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Rebuilding My Music Room, Part 2

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Also read: Rebuilding My Music Room, Part 1

This is the second of a 2-part article describing the process and results of rebuilding my music room. The first part described the goals I had when I started. This part will describe issues that arose during the process, the choices I made, several unexpected problems and opportunities and the final result.

Controlling Bass Response Is the Most Difficult Part of Room Acoustics. It is almost impossible to have too much bass trapping in a room. Unless you have a very unique room with “ideal” dimensions (and it’s not very easy to get ideal dimensions even when building from scratch with a big budget – witness the various symphony halls in the world that struggle to get it right), you’re going to have some bass boom unless you use a lot of trapping or work with some type of room correction. However, there are two big problems with using a lot of bass traps: 1) they can look really lousy and 2) most bass traps absorb the full range of the audio spectrum. This second problem means that you might correct for all the bass boom in the room, but end up with a room where the music sounds lifeless (try listening in an anechoic chamber and see how it sounds). Most of the reputable acoustic treatment companies that make bass traps include materials that reflect the mid and upper octaves so that the absorption is concentrated in the lower frequencies. One way to do this is to put a layer of such reflective material over part of the trap. For example, some traps have reflective material on half of the round or on 2 sides of a column trap. This allows you to turn the trap so that the reflective material faces a direction that sounds best in the room. The problem with this is that the trap still looks like a bass trap, especially if it’s a column that is fully round or squared. Some of the visual effect can be minimized by use of triangular bass traps or the creation of ceiling soffits that look more like they’re part of the room.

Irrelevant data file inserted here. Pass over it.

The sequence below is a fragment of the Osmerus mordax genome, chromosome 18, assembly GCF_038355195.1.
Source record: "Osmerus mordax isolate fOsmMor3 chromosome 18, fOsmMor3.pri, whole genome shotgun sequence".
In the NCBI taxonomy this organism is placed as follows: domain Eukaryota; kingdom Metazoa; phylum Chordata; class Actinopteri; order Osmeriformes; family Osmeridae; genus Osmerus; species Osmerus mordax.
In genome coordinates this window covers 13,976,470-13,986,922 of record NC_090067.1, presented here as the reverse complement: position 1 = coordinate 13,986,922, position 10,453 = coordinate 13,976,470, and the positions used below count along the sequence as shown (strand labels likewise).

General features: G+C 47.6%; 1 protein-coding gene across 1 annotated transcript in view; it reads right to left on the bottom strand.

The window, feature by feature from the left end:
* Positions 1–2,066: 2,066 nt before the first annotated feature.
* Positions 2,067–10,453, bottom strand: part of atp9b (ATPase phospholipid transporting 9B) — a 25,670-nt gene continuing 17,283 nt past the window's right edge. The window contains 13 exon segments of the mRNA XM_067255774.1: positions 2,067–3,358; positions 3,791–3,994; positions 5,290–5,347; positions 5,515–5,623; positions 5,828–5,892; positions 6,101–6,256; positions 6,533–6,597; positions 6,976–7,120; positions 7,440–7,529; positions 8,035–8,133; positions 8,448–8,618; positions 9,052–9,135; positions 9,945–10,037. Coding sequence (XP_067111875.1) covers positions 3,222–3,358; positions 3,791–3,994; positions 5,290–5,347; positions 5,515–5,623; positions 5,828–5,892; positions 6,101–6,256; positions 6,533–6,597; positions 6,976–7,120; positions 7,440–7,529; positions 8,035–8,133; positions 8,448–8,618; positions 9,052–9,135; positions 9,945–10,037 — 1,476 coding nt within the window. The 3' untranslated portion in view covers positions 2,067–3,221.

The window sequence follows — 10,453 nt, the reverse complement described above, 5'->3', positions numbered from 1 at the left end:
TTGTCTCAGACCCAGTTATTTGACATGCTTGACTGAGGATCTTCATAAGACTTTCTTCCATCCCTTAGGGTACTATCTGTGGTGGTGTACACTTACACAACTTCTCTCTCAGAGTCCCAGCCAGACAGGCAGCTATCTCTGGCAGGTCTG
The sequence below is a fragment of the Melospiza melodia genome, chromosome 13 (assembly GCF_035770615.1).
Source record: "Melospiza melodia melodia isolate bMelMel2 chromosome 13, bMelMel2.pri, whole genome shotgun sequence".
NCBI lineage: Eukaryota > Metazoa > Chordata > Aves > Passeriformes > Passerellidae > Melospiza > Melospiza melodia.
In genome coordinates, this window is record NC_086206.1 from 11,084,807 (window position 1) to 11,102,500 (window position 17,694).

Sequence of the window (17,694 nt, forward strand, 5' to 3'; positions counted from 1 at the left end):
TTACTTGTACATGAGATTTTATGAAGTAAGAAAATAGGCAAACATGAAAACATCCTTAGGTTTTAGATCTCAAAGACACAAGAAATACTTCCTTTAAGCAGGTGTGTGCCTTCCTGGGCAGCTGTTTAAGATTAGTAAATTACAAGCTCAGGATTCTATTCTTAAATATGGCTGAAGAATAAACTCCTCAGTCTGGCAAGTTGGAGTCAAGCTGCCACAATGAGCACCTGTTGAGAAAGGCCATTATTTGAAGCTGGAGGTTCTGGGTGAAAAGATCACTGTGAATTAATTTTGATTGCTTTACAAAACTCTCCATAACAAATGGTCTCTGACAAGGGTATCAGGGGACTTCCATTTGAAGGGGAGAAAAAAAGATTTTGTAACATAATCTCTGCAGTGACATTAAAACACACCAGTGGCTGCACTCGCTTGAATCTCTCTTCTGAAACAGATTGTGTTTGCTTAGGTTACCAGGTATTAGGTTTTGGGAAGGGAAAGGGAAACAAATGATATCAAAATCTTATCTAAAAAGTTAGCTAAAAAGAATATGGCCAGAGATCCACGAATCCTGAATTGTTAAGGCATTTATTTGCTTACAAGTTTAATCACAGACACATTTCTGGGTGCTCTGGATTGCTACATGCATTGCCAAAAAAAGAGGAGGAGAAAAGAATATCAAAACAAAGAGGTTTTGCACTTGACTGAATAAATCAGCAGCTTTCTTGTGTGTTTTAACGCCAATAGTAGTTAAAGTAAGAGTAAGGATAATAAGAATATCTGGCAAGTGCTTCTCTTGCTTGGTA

In the past my listening room made use of the “deadwall/live wall” model. This involves a front wall (behind the speakers) that is absorptive and a rear wall that is reflective. Of course, this doesn’t mean that you want your front wall to be totally absorptive or your rear wall to be totally reflective. Room dimensions can affect the degree of reflectiveness and absorption needed, so you have to experiment. One of the reasons that it helps to put absorptive materials, especially bass absorption, at the front wall is that the front wall generally has the greatest amount of bass energy. Bass energy tends to build up in the corners, so it is very typical to see bass traps in the four corners of the room. However, the front two corners are usually more critical than the rear corners.